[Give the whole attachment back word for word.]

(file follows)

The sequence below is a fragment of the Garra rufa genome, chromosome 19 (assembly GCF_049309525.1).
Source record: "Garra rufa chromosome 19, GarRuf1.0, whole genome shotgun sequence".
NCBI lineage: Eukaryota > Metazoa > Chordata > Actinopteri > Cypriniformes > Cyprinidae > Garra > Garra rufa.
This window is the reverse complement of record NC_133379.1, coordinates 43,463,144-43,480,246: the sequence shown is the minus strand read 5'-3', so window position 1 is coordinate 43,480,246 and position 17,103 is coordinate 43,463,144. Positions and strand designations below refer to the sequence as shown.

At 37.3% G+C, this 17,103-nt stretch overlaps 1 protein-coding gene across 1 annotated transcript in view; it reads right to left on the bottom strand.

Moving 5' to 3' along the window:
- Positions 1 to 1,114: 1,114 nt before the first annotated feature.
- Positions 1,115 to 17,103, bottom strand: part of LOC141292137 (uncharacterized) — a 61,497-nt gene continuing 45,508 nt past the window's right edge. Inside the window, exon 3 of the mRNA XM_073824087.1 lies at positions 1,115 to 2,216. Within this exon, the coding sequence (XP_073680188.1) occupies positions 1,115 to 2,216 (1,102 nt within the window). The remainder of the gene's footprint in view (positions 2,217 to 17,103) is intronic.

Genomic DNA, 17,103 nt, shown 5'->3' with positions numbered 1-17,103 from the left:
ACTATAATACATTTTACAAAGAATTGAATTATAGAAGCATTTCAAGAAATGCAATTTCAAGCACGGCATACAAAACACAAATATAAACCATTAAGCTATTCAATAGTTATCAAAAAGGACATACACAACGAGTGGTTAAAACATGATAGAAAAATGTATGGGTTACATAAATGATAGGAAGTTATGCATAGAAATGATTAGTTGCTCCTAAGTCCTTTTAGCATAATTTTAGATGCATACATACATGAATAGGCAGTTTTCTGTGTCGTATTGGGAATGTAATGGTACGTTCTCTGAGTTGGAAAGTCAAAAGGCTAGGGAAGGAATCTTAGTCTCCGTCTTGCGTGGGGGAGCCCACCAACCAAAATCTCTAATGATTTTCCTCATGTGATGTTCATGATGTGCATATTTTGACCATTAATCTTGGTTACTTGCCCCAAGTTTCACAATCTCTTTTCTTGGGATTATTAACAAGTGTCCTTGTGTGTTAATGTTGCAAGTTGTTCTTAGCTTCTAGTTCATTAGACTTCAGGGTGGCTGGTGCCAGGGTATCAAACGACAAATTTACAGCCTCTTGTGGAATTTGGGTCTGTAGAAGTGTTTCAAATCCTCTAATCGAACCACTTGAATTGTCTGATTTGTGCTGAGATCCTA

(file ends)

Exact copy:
The sequence below is a fragment of the Garra rufa genome, chromosome 19 (assembly GCF_049309525.1).
Source record: "Garra rufa chromosome 19, GarRuf1.0, whole genome shotgun sequence".
NCBI lineage: Eukaryota > Metazoa > Chordata > Actinopteri > Cypriniformes > Cyprinidae > Garra > Garra rufa.
This window is the reverse complement of record NC_133379.1, coordinates 43,463,144-43,480,246: the sequence shown is the minus strand read 5'-3', so window position 1 is coordinate 43,480,246 and position 17,103 is coordinate 43,463,144. Positions and strand designations below refer to the sequence as shown.

At 37.3% G+C, this 17,103-nt stretch overlaps 1 protein-coding gene across 1 annotated transcript in view; it reads right to left on the bottom strand.

Moving 5' to 3' along the window:
- Positions 1 to 1,114: 1,114 nt before the first annotated feature.
- Positions 1,115 to 17,103, bottom strand: part of LOC141292137 (uncharacterized) — a 61,497-nt gene continuing 45,508 nt past the window's right edge. Inside the window, exon 3 of the mRNA XM_073824087.1 lies at positions 1,115 to 2,216. Within this exon, the coding sequence (XP_073680188.1) occupies positions 1,115 to 2,216 (1,102 nt within the window). The remainder of the gene's footprint in view (positions 2,217 to 17,103) is intronic.

Genomic DNA, 17,103 nt, shown 5'->3' with positions numbered 1-17,103 from the left:
ACTATAATACATTTTACAAAGAATTGAATTATAGAAGCATTTCAAGAAATGCAATTTCAAGCACGGCATACAAAACACAAATATAAACCATTAAGCTATTCAATAGTTATCAAAAAGGACATACACAACGAGTGGTTAAAACATGATAGAAAAATGTATGGGTTACATAAATGATAGGAAGTTATGCATAGAAATGATTAGTTGCTCCTAAGTCCTTTTAGCATAATTTTAGATGCATACATACATGAATAGGCAGTTTTCTGTGTCGTATTGGGAATGTAATGGTACGTTCTCTGAGTTGGAAAGTCAAAAGGCTAGGGAAGGAATCTTAGTCTCCGTCTTGCGTGGGGGAGCCCACCAACCAAAATCTCTAATGATTTTCCTCATGTGATGTTCATGATGTGCATATTTTGACCATTAATCTTGGTTACTTGCCCCAAGTTTCACAATCTCTTTTCTTGGGATTATTAACAAGTGTCCTTGTGTGTTAATGTTGCAAGTTGTTCTTAGCTTCTAGTTCATTAGACTTCAGGGTGGCTGGTGCCAGGGTATCAAACGACAAATTTACAGCCTCTTGTGGAATTTGGGTCTGTAGAAGTGTTTCAAATCCTCTAATCGAACCACTTGAATTGTCTGATTTGTGCTGAGATCCTA